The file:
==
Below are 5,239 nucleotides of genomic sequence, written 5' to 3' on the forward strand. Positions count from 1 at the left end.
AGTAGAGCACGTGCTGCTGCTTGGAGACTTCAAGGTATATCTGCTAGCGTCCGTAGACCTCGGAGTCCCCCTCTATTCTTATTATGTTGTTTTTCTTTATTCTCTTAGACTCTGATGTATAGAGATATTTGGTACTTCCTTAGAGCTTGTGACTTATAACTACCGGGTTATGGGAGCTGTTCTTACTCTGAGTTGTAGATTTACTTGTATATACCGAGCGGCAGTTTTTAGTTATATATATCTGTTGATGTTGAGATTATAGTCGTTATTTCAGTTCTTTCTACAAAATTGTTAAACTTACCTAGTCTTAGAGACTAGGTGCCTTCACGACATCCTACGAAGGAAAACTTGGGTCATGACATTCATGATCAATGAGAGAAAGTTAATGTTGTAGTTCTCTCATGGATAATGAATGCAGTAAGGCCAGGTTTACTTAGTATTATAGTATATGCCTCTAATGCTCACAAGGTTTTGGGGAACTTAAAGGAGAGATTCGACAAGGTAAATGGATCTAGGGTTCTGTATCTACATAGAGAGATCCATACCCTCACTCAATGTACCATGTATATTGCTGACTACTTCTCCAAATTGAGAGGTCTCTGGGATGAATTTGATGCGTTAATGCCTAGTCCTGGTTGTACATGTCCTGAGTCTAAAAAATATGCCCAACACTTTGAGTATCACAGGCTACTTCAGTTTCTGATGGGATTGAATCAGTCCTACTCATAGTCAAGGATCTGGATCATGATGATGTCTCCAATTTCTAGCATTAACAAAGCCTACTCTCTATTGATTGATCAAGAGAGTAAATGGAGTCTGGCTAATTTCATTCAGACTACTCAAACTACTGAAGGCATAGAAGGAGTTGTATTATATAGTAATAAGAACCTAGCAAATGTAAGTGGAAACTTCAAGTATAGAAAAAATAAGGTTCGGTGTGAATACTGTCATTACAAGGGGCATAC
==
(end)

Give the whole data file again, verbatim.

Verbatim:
Below are 5,239 nucleotides of genomic sequence, written 5' to 3' on the forward strand. Positions count from 1 at the left end.
AGTAGAGCACGTGCTGCTGCTTGGAGACTTCAAGGTATATCTGCTAGCGTCCGTAGACCTCGGAGTCCCCCTCTATTCTTATTATGTTGTTTTTCTTTATTCTCTTAGACTCTGATGTATAGAGATATTTGGTACTTCCTTAGAGCTTGTGACTTATAACTACCGGGTTATGGGAGCTGTTCTTACTCTGAGTTGTAGATTTACTTGTATATACCGAGCGGCAGTTTTTAGTTATATATATCTGTTGATGTTGAGATTATAGTCGTTATTTCAGTTCTTTCTACAAAATTGTTAAACTTACCTAGTCTTAGAGACTAGGTGCCTTCACGACATCCTACGAAGGAAAACTTGGGTCATGACATTCATGATCAATGAGAGAAAGTTAATGTTGTAGTTCTCTCATGGATAATGAATGCAGTAAGGCCAGGTTTACTTAGTATTATAGTATATGCCTCTAATGCTCACAAGGTTTTGGGGAACTTAAAGGAGAGATTCGACAAGGTAAATGGATCTAGGGTTCTGTATCTACATAGAGAGATCCATACCCTCACTCAATGTACCATGTATATTGCTGACTACTTCTCCAAATTGAGAGGTCTCTGGGATGAATTTGATGCGTTAATGCCTAGTCCTGGTTGTACATGTCCTGAGTCTAAAAAATATGCCCAACACTTTGAGTATCACAGGCTACTTCAGTTTCTGATGGGATTGAATCAGTCCTACTCATAGTCAAGGATCTGGATCATGATGATGTCTCCAATTTCTAGCATTAACAAAGCCTACTCTCTATTGATTGATCAAGAGAGTAAATGGAGTCTGGCTAATTTCATTCAGACTACTCAAACTACTGAAGGCATAGAAGGAGTTGTATTATATAGTAATAAGAACCTAGCAAATGTAAGTGGAAACTTCAAGTATAGAAAAAATAAGGTTCGGTGTGAATACTGTCATTACAAGGGGCATAC